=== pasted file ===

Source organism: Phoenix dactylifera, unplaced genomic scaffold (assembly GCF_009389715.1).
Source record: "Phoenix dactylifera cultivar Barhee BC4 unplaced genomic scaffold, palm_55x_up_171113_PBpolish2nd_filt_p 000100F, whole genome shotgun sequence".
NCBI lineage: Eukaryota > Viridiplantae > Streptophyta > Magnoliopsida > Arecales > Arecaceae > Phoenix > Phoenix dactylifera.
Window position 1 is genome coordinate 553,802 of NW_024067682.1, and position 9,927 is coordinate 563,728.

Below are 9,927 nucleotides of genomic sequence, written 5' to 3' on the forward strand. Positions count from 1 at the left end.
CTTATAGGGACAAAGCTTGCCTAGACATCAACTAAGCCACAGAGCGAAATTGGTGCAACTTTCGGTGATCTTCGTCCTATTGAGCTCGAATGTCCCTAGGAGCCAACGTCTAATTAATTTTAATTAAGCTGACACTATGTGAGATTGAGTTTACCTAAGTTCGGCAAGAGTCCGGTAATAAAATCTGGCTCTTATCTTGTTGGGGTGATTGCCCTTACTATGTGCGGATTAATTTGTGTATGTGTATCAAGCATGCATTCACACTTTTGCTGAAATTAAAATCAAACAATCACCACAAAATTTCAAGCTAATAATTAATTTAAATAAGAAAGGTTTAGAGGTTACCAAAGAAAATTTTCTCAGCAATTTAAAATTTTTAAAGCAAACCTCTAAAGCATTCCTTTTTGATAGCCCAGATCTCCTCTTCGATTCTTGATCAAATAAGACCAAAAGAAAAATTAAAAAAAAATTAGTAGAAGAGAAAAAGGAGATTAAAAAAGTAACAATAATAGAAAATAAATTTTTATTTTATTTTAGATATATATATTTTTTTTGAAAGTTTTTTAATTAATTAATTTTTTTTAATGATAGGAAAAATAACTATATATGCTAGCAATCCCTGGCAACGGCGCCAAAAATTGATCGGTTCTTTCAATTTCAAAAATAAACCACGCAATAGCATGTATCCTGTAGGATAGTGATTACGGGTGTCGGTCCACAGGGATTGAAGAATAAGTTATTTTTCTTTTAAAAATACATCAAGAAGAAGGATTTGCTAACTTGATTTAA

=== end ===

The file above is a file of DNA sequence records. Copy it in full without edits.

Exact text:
Source organism: Phoenix dactylifera, unplaced genomic scaffold (assembly GCF_009389715.1).
Source record: "Phoenix dactylifera cultivar Barhee BC4 unplaced genomic scaffold, palm_55x_up_171113_PBpolish2nd_filt_p 000100F, whole genome shotgun sequence".
NCBI lineage: Eukaryota > Viridiplantae > Streptophyta > Magnoliopsida > Arecales > Arecaceae > Phoenix > Phoenix dactylifera.
Window position 1 is genome coordinate 553,802 of NW_024067682.1, and position 9,927 is coordinate 563,728.

Below are 9,927 nucleotides of genomic sequence, written 5' to 3' on the forward strand. Positions count from 1 at the left end.
CTTATAGGGACAAAGCTTGCCTAGACATCAACTAAGCCACAGAGCGAAATTGGTGCAACTTTCGGTGATCTTCGTCCTATTGAGCTCGAATGTCCCTAGGAGCCAACGTCTAATTAATTTTAATTAAGCTGACACTATGTGAGATTGAGTTTACCTAAGTTCGGCAAGAGTCCGGTAATAAAATCTGGCTCTTATCTTGTTGGGGTGATTGCCCTTACTATGTGCGGATTAATTTGTGTATGTGTATCAAGCATGCATTCACACTTTTGCTGAAATTAAAATCAAACAATCACCACAAAATTTCAAGCTAATAATTAATTTAAATAAGAAAGGTTTAGAGGTTACCAAAGAAAATTTTCTCAGCAATTTAAAATTTTTAAAGCAAACCTCTAAAGCATTCCTTTTTGATAGCCCAGATCTCCTCTTCGATTCTTGATCAAATAAGACCAAAAGAAAAATTAAAAAAAAATTAGTAGAAGAGAAAAAGGAGATTAAAAAAGTAACAATAATAGAAAATAAATTTTTATTTTATTTTAGATATATATATTTTTTTTGAAAGTTTTTTAATTAATTAATTTTTTTTAATGATAGGAAAAATAACTATATATGCTAGCAATCCCTGGCAACGGCGCCAAAAATTGATCGGTTCTTTCAATTTCAAAAATAAACCACGCAATAGCATGTATCCTGTAGGATAGTGATTACGGGTGTCGGTCCACAGGGATTGAAGAATAAGTTATTTTTCTTTTAAAAATACATCAAGAAGAAGGATTTGCTAACTTGATTTAA